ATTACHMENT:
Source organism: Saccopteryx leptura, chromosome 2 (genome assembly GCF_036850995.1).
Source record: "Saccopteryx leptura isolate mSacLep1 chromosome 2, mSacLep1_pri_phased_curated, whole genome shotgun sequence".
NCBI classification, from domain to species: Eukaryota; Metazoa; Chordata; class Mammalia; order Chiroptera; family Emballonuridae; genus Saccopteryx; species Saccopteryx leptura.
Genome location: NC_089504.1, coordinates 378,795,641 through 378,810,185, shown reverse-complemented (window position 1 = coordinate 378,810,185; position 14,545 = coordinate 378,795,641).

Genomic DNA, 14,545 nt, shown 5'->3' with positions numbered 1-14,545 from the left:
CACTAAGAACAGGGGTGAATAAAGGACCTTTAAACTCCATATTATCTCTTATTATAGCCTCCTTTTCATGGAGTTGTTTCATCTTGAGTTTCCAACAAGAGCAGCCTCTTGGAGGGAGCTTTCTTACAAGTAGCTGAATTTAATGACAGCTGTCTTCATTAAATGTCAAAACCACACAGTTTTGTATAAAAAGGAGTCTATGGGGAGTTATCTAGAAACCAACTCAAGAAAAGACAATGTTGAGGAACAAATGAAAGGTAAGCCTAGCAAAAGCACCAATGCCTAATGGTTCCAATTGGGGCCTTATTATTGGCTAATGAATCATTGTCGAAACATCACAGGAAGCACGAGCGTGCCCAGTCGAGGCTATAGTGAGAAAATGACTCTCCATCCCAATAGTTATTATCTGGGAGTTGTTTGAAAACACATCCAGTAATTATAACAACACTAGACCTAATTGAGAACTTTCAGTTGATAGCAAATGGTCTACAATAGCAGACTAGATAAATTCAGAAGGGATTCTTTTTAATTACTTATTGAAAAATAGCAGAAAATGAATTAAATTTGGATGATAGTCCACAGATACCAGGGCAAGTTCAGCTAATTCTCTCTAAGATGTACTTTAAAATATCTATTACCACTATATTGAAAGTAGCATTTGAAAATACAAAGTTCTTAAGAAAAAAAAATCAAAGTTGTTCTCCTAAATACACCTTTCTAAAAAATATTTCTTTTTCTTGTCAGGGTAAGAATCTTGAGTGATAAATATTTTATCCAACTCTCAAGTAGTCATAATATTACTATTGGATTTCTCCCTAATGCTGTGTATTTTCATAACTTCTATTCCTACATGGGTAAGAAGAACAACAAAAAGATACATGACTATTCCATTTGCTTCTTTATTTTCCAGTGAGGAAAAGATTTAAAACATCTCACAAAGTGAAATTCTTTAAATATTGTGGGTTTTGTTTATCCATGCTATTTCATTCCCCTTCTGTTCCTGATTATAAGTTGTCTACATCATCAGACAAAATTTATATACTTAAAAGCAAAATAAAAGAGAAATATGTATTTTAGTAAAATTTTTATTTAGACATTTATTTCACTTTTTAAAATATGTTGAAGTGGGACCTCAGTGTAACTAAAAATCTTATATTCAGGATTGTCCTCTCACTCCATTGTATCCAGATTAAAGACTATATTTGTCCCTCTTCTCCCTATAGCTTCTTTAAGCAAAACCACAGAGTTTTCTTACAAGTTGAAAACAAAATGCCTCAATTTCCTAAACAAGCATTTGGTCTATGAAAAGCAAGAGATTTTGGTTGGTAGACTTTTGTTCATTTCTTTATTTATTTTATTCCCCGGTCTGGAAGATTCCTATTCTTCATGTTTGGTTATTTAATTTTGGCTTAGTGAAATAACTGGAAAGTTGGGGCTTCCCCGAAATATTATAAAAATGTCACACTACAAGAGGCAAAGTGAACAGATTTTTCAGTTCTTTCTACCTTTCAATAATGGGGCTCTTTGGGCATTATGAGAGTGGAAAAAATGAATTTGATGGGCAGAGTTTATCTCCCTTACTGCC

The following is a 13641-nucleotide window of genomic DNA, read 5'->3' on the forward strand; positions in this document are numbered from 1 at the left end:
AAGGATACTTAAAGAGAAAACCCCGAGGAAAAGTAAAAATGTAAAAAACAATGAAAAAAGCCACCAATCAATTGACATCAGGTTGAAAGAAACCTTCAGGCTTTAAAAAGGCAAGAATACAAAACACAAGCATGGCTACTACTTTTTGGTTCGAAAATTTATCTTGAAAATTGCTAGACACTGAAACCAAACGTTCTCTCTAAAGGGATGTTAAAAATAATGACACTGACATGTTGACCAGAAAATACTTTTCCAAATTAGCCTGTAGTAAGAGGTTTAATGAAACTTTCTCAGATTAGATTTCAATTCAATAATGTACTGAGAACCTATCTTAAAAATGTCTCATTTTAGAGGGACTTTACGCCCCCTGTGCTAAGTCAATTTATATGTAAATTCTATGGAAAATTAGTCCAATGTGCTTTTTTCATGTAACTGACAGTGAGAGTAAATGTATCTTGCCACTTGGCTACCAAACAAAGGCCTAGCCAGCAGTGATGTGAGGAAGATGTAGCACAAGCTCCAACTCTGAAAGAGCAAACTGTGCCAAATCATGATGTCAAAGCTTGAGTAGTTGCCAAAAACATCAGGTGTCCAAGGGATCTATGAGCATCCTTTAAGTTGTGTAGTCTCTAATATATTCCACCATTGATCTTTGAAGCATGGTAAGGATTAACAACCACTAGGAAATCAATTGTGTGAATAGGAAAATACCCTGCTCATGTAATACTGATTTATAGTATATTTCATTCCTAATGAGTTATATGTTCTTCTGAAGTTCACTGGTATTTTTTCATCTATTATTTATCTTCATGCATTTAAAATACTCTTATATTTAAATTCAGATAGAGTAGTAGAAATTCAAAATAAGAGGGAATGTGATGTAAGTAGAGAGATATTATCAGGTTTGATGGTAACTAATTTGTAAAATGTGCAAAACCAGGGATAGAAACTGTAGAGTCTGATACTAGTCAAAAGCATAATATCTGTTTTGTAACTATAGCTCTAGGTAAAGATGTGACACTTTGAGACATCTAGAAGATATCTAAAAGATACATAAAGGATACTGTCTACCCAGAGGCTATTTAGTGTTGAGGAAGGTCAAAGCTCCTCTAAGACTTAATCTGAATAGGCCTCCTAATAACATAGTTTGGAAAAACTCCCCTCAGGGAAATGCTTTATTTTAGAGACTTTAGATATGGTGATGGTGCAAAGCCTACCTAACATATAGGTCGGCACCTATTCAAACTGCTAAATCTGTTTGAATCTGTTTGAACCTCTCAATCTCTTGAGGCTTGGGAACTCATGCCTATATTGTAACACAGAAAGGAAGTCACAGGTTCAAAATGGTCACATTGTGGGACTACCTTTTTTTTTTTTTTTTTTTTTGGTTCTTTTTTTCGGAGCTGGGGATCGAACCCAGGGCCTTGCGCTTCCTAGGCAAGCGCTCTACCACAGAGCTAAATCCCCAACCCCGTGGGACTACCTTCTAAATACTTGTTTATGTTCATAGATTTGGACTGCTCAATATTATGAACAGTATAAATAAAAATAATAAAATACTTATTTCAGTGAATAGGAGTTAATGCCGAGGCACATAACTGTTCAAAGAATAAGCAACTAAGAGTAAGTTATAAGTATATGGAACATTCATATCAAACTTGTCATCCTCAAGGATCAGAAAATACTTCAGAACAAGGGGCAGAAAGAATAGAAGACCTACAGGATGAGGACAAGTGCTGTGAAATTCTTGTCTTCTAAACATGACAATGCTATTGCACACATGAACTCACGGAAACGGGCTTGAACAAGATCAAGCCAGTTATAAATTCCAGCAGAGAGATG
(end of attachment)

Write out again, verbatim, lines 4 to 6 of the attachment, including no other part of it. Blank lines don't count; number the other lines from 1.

Genome location: NC_089504.1, coordinates 378,795,641 through 378,810,185, shown reverse-complemented (window position 1 = coordinate 378,810,185; position 14,545 = coordinate 378,795,641).

Genomic DNA, 14,545 nt, shown 5'->3' with positions numbered 1-14,545 from the left:
CACTAAGAACAGGGGTGAATAAAGGACCTTTAAACTCCATATTATCTCTTATTATAGCCTCCTTTTCATGGAGTTGTTTCATCTTGAGTTTCCAACAAGAGCAGCCTCTTGGAGGGAGCTTTCTTACAAGTAGCTGAATTTAATGACAGCTGTCTTCATTAAATGTCAAAACCACACAGTTTTGTATAAAAAGGAGTCTATGGGGAGTTATCTAGAAACCAACTCAAGAAAAGACAATGTTGAGGAACAAATGAAAGGTAAGCCTAGCAAAAGCACCAATGCCTAATGGTTCCAATTGGGGCCTTATTATTGGCTAATGAATCATTGTCGAAACATCACAGGAAGCACGAGCGTGCCCAGTCGAGGCTATAGTGAGAAAATGACTCTCCATCCCAATAGTTATTATCTGGGAGTTGTTTGAAAACACATCCAGTAATTATAACAACACTAGACCTAATTGAGAACTTTCAGTTGATAGCAAATGGTCTACAATAGCAGACTAGATAAATTCAGAAGGGATTCTTTTTAATTACTTATTGAAAAATAGCAGAAAATGAATTAAATTTGGATGATAGTCCACAGATACCAGGGCAAGTTCAGCTAATTCTCTCTAAGATGTACTTTAAAATATCTATTACCACTATATTGAAAGTAGCATTTGAAAATACAAAGTTCTTAAGAAAAAAAAATCAAAGTTGTTCTCCTAAATACACCTTTCTAAAAAATATTTCTTTTTCTTGTCAGGGTAAGAATCTTGAGTGATAAATATTTTATCCAACTCTCAAGTAGTCATAATATTACTATTGGATTTCTCCCTAATGCTGTGTATTTTCATAACTTCTATTCCTACATGGGTAAGAAGAACAACAAAAAGATACATGACTATTCCATTTGCTTCTTTATTTTCCAGTGAGGAAAAGATTTAAAACATCTCACAAAGTGAAATTCTTTAAATATTGTGGGTTTTGTTTATCCATGCTATTTCATTCCCCTTCTGTTCCTGATTATAAGTTGTCTACATCATCAGACAAAATTTATATACTTAAAAGCAAAATAAAAGAGAAATATGTATTTTAGTAAAATTTTTATTTAGACATTTATTTCACTTTTTAAAATATGTTGAAGTGGGACCTCAGTGTAACTAAAAATCTTATATTCAGGATTGTCCTCTCACTCCATTGTATCCAGATTAAAGACTATATTTGTCCCTCTTCTCCCTATAGCTTCTTTAAGCAAAACCACAGAGTTTTCTTACAAGTTGAAAACAAAATGCCTCAATTTCCTAAACAAGCATTTGGTCTATGAAAAGCAAGAGATTTTGGTTGGTAGACTTTTGTTCATTTCTTTATTTATTTTATTCCCCGGTCTGGAAGATTCCTATTCTTCATGTTTGGTTATTTAATTTTGGCTTAGTGAAATAACTGGAAAGTTGGGGCTTCCCCGAAATATTATAAAAATGTCACACTACAAGAGGCAAAGTGAACAGATTTTTCAGTTCTTTCTACCTTTCAATAATGGGGCTCTTTGGGCATTATGAGAGTGGAAAAAATGAATTTGATGGGCAGAGTTTATCTCCCTTACTGCC